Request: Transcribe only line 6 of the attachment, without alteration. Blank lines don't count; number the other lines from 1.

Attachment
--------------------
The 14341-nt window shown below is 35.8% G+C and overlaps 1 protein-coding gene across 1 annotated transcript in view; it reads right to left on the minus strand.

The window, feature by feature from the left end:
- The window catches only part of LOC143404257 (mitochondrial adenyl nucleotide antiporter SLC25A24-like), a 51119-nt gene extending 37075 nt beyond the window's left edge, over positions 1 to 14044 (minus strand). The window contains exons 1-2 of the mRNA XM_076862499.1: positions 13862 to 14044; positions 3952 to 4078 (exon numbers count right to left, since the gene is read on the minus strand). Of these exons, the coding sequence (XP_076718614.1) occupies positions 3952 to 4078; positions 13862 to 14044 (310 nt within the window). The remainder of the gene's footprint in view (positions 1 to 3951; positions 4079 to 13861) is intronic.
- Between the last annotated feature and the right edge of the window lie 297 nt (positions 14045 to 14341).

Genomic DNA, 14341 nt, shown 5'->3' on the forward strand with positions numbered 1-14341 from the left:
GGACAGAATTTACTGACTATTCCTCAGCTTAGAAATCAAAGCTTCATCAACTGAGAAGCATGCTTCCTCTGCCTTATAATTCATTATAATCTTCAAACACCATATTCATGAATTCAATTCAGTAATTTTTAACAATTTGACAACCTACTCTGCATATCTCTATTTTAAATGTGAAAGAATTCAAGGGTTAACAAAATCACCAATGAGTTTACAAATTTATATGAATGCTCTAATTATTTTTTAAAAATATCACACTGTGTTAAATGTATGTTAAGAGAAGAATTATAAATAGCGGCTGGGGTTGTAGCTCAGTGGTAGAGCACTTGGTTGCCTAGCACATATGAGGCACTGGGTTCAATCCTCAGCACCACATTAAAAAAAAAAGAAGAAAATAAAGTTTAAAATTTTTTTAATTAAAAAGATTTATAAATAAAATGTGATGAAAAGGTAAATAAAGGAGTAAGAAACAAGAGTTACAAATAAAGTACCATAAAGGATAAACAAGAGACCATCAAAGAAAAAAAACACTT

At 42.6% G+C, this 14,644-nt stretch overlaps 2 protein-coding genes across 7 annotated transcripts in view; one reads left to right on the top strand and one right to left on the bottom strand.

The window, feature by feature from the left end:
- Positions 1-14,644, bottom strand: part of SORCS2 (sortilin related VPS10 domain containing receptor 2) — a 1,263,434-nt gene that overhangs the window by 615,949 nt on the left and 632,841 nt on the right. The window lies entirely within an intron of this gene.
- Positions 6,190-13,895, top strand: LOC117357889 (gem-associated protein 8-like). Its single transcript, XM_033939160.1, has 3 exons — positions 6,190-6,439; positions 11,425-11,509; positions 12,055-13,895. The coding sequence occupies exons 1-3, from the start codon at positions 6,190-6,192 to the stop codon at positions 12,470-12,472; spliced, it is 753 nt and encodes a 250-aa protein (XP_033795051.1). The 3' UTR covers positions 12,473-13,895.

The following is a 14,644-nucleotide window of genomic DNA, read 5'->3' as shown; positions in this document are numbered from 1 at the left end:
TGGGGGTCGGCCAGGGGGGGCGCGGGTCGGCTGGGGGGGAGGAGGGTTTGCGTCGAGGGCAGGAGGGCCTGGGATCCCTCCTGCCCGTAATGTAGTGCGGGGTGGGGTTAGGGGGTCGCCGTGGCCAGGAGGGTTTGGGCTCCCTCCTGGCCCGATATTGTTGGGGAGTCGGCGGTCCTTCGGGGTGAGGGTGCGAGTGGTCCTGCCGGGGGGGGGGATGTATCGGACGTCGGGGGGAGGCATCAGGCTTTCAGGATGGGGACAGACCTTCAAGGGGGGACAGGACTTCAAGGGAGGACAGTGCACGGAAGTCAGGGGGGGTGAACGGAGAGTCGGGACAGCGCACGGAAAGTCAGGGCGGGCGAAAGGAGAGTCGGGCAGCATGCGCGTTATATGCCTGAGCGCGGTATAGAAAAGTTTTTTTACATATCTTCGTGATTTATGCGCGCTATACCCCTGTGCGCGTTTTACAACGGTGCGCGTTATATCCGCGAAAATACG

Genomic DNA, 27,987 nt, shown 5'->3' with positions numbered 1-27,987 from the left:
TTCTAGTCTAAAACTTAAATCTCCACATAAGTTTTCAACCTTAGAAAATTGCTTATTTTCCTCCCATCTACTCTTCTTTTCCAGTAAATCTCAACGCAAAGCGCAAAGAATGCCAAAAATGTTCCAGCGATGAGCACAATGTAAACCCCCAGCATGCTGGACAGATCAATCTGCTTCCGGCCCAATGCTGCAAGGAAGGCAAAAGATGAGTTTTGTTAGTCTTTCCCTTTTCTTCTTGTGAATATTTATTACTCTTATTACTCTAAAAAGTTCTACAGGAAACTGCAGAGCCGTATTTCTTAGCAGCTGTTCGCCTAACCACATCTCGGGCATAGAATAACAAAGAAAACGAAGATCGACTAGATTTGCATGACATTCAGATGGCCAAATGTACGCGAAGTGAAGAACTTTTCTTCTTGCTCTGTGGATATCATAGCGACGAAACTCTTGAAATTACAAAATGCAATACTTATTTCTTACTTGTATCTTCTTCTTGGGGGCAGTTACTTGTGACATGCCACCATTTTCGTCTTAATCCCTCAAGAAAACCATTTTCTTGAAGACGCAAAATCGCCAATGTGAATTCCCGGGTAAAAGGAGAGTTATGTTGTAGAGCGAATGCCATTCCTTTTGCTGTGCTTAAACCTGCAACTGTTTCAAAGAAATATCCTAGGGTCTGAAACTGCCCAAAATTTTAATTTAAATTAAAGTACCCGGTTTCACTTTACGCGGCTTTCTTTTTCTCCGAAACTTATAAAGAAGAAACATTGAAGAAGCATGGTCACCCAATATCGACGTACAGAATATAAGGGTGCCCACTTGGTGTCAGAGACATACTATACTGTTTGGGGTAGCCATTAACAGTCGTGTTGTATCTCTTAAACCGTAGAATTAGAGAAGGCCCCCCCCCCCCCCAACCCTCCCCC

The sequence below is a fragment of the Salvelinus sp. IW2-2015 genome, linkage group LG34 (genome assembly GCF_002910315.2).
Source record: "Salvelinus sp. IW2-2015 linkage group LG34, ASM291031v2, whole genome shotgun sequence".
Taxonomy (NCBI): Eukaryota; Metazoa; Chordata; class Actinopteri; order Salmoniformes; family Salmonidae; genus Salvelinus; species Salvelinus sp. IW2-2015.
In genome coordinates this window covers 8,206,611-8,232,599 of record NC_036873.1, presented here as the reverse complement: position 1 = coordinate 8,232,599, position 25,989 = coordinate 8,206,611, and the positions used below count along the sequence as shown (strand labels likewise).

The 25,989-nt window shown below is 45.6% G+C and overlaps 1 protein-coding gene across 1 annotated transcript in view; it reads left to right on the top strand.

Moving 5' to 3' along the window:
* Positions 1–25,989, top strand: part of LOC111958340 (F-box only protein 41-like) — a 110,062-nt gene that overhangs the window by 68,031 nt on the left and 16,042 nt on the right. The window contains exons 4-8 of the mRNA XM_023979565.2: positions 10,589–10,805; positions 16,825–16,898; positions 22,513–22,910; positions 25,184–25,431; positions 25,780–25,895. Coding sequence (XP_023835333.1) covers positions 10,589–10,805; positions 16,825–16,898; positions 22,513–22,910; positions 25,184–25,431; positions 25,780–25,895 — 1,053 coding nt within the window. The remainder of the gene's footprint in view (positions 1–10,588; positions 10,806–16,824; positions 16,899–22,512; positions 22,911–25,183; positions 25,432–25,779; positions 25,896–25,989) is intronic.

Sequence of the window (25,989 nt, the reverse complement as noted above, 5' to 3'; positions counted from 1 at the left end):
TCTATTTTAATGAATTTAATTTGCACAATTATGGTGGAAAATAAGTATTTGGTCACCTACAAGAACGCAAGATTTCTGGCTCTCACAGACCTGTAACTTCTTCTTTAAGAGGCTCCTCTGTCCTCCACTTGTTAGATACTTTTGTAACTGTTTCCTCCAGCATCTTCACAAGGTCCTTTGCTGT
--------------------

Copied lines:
GGACAGAATTTACTGACTATTCCTCAGCTTAGAAATCAAAGCTTCATCAACTGAGAAGCATGCTTCCTCTGCCTTATAATTCATTATAATCTTCAAACACCATATTCATGAATTCAATTCAGTAATTTTTAACAATTTGACAACCTACTCTGCATATCTCTATTTTAAATGTGAAAGAATTCAAGGGTTAACAAAATCACCAATGAGTTTACAAATTTATATGAATGCTCTAATTATTTTTTAAAAATATCACACTGTGTTAAATGTATGTTAAGAGAAGAATTATAAATAGCGGCTGGGGTTGTAGCTCAGTGGTAGAGCACTTGGTTGCCTAGCACATATGAGGCACTGGGTTCAATCCTCAGCACCACATTAAAAAAAAAAGAAGAAAATAAAGTTTAAAATTTTTTTAATTAAAAAGATTTATAAATAAAATGTGATGAAAAGGTAAATAAAGGAGTAAGAAACAAGAGTTACAAATAAAGTACCATAAAGGATAAACAAGAGACCATCAAAGAAAAAAAACACTT